Column: What food means to me


Photo credit: Anna Allgeyer

I’ve been making pies ever since I was a kid, but they’ve really become part of my Archer identity. Here is the preparation for a pie I made for the Pi Day bake sale.

I think most people would agree that they love food.  Most Archer girls, in particular, have an affinity for advisory food, courtyard picnics and going across to pick up a quick bite across the street.  (Hint: your answer to the “what do I get?” question can always be solved by a Belwood Walnut Twist.) Maybe I’m just hungry, but as I prepare to graduate Archer, many of my memories here seem attached to food.

From the “mystery snack” clementines and veggie sticks of sixth grade advisories, all the way up until the last minute challah for my senior year advisory — so much community has been built through food over my time at Archer.  

I can distinctly remember the time my sixth grade advisor brought in smoothies and only told us after we drank them that they were filled with spinach. I remember the marble cake from sixth grade fall outing, and how we ate it right before the rain started to fall.  I remember the canyon landscape and its warm red sunrise on our cheesy bagels in seventh grade and the fiestas packed with manchego, ceviche, pupusas and gazpacho throughout my Spanish classes here.

Food memories are powerful.  It’s not just the taste of the dish, but it’s the person who made it for you — or the memory of making it with friends or enjoying it with loved ones. 

Neurologist and psychologist Hadley Bergstrom explained in an interview with the Huffington Post that “taste memories tend to be the strongest of associative memories that you can make” — something that completed resonated with me not just as a food lover, but just as a person.  That attachment we all feel to childhood food memories is something I’ve created with Archer memories and something that I’m a little afraid of not being able to share with others when I leave.  

But I know that the memories I have are incredibly strong, and I know that other Archer girls feel them, too.  I included some of my favorite Archer memories/recipes for you to indulge a little bit into and try out if you want.  We’re not known as “The Archer School for Food for nothing, and I’m extremely grateful for the love of food Archer has instilled in me.

Fried Plantains a la “you tried really hard” in 7th grade Spanish class

In preparation for a Spanish fiesta in middle school, I signed up to bring fried plantains, not knowing the true implication of my decision until after I made it.  

Cut to me later that night frantically searching through Ralphs to find plantains, not bananas, and booking it to my godmother’s home to learn from her.

The next day I showed up to school with some soggy, fried the night before plantains that everyone claimed were delicious. But I knew the truth. They were amazing the night before, and it was almost a little secret about how good they actually could be.

Ingredients and Recipe:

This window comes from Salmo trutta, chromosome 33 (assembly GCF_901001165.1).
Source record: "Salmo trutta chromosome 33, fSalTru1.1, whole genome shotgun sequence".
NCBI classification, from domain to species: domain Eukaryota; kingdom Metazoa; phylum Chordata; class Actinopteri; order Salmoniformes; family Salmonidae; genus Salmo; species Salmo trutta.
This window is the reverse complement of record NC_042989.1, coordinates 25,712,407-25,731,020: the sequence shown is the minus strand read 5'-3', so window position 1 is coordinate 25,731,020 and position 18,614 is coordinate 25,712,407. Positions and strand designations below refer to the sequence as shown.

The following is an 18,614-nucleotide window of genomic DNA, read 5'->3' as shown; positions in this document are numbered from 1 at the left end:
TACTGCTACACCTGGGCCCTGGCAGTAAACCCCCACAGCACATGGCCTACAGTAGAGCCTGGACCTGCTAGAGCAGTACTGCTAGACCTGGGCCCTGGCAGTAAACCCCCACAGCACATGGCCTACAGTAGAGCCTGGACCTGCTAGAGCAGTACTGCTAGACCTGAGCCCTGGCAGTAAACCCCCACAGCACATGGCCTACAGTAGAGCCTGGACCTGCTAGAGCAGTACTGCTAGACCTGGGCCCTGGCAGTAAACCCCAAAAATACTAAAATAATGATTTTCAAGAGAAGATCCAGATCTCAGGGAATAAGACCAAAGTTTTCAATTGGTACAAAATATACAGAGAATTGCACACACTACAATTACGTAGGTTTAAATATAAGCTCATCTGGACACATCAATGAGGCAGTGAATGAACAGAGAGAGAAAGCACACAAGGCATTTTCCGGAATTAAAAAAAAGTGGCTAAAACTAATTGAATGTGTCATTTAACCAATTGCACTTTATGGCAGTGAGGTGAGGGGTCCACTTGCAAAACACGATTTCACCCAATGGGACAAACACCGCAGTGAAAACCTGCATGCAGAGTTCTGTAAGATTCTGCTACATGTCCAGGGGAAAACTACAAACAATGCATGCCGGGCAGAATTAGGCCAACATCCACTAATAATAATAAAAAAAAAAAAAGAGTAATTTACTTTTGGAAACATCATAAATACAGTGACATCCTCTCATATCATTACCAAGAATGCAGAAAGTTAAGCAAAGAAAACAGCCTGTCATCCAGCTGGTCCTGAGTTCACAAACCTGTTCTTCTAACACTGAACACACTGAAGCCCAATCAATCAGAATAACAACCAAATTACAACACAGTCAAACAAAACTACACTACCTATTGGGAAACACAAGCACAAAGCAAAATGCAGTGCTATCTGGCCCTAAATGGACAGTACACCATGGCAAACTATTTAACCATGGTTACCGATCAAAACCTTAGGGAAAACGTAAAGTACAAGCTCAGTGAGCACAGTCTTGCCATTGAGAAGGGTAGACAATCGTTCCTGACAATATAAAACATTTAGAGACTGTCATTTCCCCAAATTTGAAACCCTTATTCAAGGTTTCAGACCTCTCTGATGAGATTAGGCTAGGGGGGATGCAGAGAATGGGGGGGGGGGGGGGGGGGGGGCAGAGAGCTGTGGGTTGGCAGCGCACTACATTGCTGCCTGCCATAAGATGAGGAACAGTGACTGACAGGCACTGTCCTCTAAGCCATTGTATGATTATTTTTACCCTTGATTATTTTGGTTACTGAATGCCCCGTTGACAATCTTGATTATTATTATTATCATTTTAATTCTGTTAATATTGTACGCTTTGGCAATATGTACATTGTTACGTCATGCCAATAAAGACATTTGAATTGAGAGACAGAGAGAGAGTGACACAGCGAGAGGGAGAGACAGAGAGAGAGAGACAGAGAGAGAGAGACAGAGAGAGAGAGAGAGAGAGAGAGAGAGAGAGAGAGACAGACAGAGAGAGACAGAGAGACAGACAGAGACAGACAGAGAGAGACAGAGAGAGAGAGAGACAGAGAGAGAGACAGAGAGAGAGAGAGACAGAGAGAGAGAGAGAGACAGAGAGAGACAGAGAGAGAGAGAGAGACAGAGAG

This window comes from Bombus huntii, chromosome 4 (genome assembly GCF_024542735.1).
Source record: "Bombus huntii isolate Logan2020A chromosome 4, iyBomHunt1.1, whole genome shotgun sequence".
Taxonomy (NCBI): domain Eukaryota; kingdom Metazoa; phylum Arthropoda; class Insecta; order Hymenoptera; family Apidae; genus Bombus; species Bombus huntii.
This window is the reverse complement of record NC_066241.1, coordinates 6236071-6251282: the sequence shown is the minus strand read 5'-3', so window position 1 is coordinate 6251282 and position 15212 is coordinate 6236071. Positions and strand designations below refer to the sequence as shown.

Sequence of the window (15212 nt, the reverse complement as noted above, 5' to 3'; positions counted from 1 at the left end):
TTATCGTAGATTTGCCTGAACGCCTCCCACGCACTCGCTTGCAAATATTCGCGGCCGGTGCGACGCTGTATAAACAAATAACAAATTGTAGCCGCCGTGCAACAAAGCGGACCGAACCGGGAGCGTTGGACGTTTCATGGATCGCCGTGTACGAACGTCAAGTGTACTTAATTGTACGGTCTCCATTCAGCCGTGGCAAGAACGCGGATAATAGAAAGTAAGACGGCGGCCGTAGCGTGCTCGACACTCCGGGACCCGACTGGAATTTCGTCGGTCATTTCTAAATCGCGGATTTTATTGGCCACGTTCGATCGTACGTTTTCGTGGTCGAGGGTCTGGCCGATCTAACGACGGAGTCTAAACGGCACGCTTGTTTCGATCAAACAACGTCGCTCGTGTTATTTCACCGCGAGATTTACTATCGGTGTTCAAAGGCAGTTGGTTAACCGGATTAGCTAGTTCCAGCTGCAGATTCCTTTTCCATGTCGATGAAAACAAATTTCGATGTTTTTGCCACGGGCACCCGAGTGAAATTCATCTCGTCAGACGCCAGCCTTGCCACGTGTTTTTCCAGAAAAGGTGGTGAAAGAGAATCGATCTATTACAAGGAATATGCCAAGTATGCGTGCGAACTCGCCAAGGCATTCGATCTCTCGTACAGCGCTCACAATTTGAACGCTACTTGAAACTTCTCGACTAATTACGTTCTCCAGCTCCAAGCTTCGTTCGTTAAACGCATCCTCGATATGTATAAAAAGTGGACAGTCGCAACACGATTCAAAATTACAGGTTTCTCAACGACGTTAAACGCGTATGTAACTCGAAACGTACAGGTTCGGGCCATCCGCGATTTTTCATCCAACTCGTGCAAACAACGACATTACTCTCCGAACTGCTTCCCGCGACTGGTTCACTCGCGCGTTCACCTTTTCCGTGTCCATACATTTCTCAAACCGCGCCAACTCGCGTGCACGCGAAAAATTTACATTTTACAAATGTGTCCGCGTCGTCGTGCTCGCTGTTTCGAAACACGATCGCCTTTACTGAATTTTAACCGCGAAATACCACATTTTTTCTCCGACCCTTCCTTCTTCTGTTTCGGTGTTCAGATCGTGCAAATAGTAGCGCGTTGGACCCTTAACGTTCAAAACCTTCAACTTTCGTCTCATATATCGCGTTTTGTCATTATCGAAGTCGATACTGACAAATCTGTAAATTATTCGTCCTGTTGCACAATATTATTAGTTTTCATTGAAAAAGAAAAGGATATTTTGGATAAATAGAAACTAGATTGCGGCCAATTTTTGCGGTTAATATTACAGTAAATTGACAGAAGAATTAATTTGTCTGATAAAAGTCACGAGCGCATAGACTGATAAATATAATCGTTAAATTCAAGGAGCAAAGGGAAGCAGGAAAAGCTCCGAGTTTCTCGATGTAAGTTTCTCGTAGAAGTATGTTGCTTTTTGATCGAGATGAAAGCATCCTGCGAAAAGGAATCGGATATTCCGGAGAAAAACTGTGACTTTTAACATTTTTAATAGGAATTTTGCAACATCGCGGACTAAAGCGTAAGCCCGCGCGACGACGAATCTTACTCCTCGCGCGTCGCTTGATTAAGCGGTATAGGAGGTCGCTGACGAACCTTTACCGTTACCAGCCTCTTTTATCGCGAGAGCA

• 2 overly ripe plantains
  • 2 cups of vegetable oil, for frying
  • Finishing salt

Heat your cooking oil to around 325 degrees, and place sliced plantains — about 1/2 an inch thick — in an even layer. Fry on both sides until dark golden brown.  Transfer to a plate lined with paper towels to drain, and season immediately with salt.

Squash and Caramelized Onion Galette

I adapted this recipe from my favorite cooking website, Smitten Kitchen, for a dinner party I held Halloween of my sophomore year at Archer. I had around eight people coming over, and I had never cooked such a big meal alone for so many people.  So, being me, I decided to make a complicated menu with a bread pudding and oven fries. The crowning jewel was a recipe I had never made before, a squash galette. Packed with fall flavor, melty fontina and yet… not a recipe to make within severe time constraints.

Photo by Anna Allgeyer
An aquaponic setup from a recent farm field trip we took in our science class. Not only has Archer instilled in me a love of food and cooking, but a passion for where food comes from.

I was so stressed I forgot to let the filling cool before adding it to the galette shell, causing my dough to essentially melt.  I ended up doing it over, but my guests said they had never tasted anything quite like it. 

Ingredients and Recipe: 

  • 1 recipe Pâte Brisée (recipe is the same as in my Life of Pie column, the sugar is optional)
  • 1 pound 1/2 inch cubed butternut squash
  • 1 tablespoon olive oil
  • 2 tablespoons unsalted butter
  • 1 large onions sliced into paper thin moons
  • 1 teaspoon salt
  • 3/4 cup shredded fontina cheese
  • Pinch of cayenne
  • Pinch of sugar
  • (optional) 2 teaspoons of chopped sage

Roast your squash cubes for 30 minutes with the olive oil at 400 degrees.  Meanwhile, melt your butter in a heavy-bottomed skillet with a pinch of both salt and sugar until caramelized, about 30 minutes. Stir together the squash, onions, cheese, cayenne and sage in a large bowl.  Roll out your dough to a 13 inch round, and transfer to a parchment paper lined baking sheet. Spread the mixture in the center, leaving a two inch border. Loosely fold the edges of the dough over the filling to create a rustic looking tart.  Bake for 40 minutes at 400 degrees, until the crust becomes golden brown and the cheese is bubbling. Let rest at least 10 minutes before serving, and enjoy.